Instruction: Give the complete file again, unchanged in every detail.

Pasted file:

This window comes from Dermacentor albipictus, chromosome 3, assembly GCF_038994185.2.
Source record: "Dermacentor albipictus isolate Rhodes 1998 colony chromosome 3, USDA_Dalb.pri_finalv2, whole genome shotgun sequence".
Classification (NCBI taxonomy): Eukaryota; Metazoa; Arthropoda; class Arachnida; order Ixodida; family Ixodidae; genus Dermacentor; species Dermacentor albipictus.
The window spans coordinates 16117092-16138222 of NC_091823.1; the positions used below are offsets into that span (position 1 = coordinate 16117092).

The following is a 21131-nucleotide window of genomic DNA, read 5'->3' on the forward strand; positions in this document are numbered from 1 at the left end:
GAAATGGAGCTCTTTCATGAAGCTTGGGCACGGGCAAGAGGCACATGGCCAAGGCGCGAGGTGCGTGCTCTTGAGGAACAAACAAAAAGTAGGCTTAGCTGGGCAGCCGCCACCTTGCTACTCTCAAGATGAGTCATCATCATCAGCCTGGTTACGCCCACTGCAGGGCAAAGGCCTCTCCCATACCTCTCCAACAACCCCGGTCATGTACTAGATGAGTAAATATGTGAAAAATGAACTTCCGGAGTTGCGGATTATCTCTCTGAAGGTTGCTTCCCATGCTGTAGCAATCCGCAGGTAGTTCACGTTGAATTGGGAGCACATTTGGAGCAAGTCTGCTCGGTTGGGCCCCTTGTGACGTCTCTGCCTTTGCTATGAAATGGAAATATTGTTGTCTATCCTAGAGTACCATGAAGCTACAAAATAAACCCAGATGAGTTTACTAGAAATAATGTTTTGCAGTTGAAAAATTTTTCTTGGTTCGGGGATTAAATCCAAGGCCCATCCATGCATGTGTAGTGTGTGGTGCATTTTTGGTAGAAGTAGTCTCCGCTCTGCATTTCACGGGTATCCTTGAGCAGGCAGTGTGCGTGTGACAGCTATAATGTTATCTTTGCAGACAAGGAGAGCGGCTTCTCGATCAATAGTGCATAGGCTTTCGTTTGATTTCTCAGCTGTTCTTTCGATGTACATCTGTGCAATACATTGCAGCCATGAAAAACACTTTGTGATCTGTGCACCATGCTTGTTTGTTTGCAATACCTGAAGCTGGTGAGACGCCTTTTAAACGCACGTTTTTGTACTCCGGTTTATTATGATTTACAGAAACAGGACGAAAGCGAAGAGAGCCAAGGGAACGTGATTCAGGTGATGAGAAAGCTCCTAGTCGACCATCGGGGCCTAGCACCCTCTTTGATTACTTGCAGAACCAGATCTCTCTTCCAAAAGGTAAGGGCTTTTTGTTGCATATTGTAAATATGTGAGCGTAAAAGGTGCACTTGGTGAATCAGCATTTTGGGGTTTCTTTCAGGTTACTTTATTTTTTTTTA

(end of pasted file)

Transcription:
This window comes from Dermacentor albipictus, chromosome 3, assembly GCF_038994185.2.
Source record: "Dermacentor albipictus isolate Rhodes 1998 colony chromosome 3, USDA_Dalb.pri_finalv2, whole genome shotgun sequence".
Classification (NCBI taxonomy): Eukaryota; Metazoa; Arthropoda; class Arachnida; order Ixodida; family Ixodidae; genus Dermacentor; species Dermacentor albipictus.
The window spans coordinates 16117092-16138222 of NC_091823.1; the positions used below are offsets into that span (position 1 = coordinate 16117092).

The following is a 21131-nucleotide window of genomic DNA, read 5'->3' on the forward strand; positions in this document are numbered from 1 at the left end:
GAAATGGAGCTCTTTCATGAAGCTTGGGCACGGGCAAGAGGCACATGGCCAAGGCGCGAGGTGCGTGCTCTTGAGGAACAAACAAAAAGTAGGCTTAGCTGGGCAGCCGCCACCTTGCTACTCTCAAGATGAGTCATCATCATCAGCCTGGTTACGCCCACTGCAGGGCAAAGGCCTCTCCCATACCTCTCCAACAACCCCGGTCATGTACTAGATGAGTAAATATGTGAAAAATGAACTTCCGGAGTTGCGGATTATCTCTCTGAAGGTTGCTTCCCATGCTGTAGCAATCCGCAGGTAGTTCACGTTGAATTGGGAGCACATTTGGAGCAAGTCTGCTCGGTTGGGCCCCTTGTGACGTCTCTGCCTTTGCTATGAAATGGAAATATTGTTGTCTATCCTAGAGTACCATGAAGCTACAAAATAAACCCAGATGAGTTTACTAGAAATAATGTTTTGCAGTTGAAAAATTTTTCTTGGTTCGGGGATTAAATCCAAGGCCCATCCATGCATGTGTAGTGTGTGGTGCATTTTTGGTAGAAGTAGTCTCCGCTCTGCATTTCACGGGTATCCTTGAGCAGGCAGTGTGCGTGTGACAGCTATAATGTTATCTTTGCAGACAAGGAGAGCGGCTTCTCGATCAATAGTGCATAGGCTTTCGTTTGATTTCTCAGCTGTTCTTTCGATGTACATCTGTGCAATACATTGCAGCCATGAAAAACACTTTGTGATCTGTGCACCATGCTTGTTTGTTTGCAATACCTGAAGCTGGTGAGACGCCTTTTAAACGCACGTTTTTGTACTCCGGTTTATTATGATTTACAGAAACAGGACGAAAGCGAAGAGAGCCAAGGGAACGTGATTCAGGTGATGAGAAAGCTCCTAGTCGACCATCGGGGCCTAGCACCCTCTTTGATTACTTGCAGAACCAGATCTCTCTTCCAAAAGGTAAGGGCTTTTTGTTGCATATTGTAAATATGTGAGCGTAAAAGGTGCACTTGGTGAATCAGCATTTTGGGGTTTCTTTCAGGTTACTTTATTTTTTTTTA